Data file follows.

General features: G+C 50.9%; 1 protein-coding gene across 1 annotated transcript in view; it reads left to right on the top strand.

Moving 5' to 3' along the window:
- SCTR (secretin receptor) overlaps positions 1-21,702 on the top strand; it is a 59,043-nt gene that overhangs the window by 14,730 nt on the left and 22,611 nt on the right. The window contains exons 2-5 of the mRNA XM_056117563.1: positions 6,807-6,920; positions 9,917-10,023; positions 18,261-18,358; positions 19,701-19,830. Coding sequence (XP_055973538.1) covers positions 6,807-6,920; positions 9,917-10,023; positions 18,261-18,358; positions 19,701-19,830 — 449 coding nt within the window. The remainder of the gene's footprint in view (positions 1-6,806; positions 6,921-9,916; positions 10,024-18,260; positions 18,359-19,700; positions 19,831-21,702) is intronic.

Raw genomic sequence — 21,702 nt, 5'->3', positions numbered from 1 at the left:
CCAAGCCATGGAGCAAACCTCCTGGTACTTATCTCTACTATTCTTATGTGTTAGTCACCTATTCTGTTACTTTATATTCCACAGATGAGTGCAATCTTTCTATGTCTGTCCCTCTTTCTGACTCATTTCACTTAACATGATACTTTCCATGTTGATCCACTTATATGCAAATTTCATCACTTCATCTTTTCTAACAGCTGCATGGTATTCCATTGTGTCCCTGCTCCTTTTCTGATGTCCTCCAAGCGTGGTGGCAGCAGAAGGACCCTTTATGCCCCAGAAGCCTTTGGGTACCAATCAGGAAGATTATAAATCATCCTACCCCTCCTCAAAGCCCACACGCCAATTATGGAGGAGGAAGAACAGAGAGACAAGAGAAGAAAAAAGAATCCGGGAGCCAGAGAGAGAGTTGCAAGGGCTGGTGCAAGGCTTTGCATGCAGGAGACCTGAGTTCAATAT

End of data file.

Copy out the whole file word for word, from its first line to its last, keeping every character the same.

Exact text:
General features: G+C 50.9%; 1 protein-coding gene across 1 annotated transcript in view; it reads left to right on the top strand.

Moving 5' to 3' along the window:
- SCTR (secretin receptor) overlaps positions 1-21,702 on the top strand; it is a 59,043-nt gene that overhangs the window by 14,730 nt on the left and 22,611 nt on the right. The window contains exons 2-5 of the mRNA XM_056117563.1: positions 6,807-6,920; positions 9,917-10,023; positions 18,261-18,358; positions 19,701-19,830. Coding sequence (XP_055973538.1) covers positions 6,807-6,920; positions 9,917-10,023; positions 18,261-18,358; positions 19,701-19,830 — 449 coding nt within the window. The remainder of the gene's footprint in view (positions 1-6,806; positions 6,921-9,916; positions 10,024-18,260; positions 18,359-19,700; positions 19,831-21,702) is intronic.

Raw genomic sequence — 21,702 nt, 5'->3', positions numbered from 1 at the left:
CCAAGCCATGGAGCAAACCTCCTGGTACTTATCTCTACTATTCTTATGTGTTAGTCACCTATTCTGTTACTTTATATTCCACAGATGAGTGCAATCTTTCTATGTCTGTCCCTCTTTCTGACTCATTTCACTTAACATGATACTTTCCATGTTGATCCACTTATATGCAAATTTCATCACTTCATCTTTTCTAACAGCTGCATGGTATTCCATTGTGTCCCTGCTCCTTTTCTGATGTCCTCCAAGCGTGGTGGCAGCAGAAGGACCCTTTATGCCCCAGAAGCCTTTGGGTACCAATCAGGAAGATTATAAATCATCCTACCCCTCCTCAAAGCCCACACGCCAATTATGGAGGAGGAAGAACAGAGAGACAAGAGAAGAAAAAAGAATCCGGGAGCCAGAGAGAGAGTTGCAAGGGCTGGTGCAAGGCTTTGCATGCAGGAGACCTGAGTTCAATAT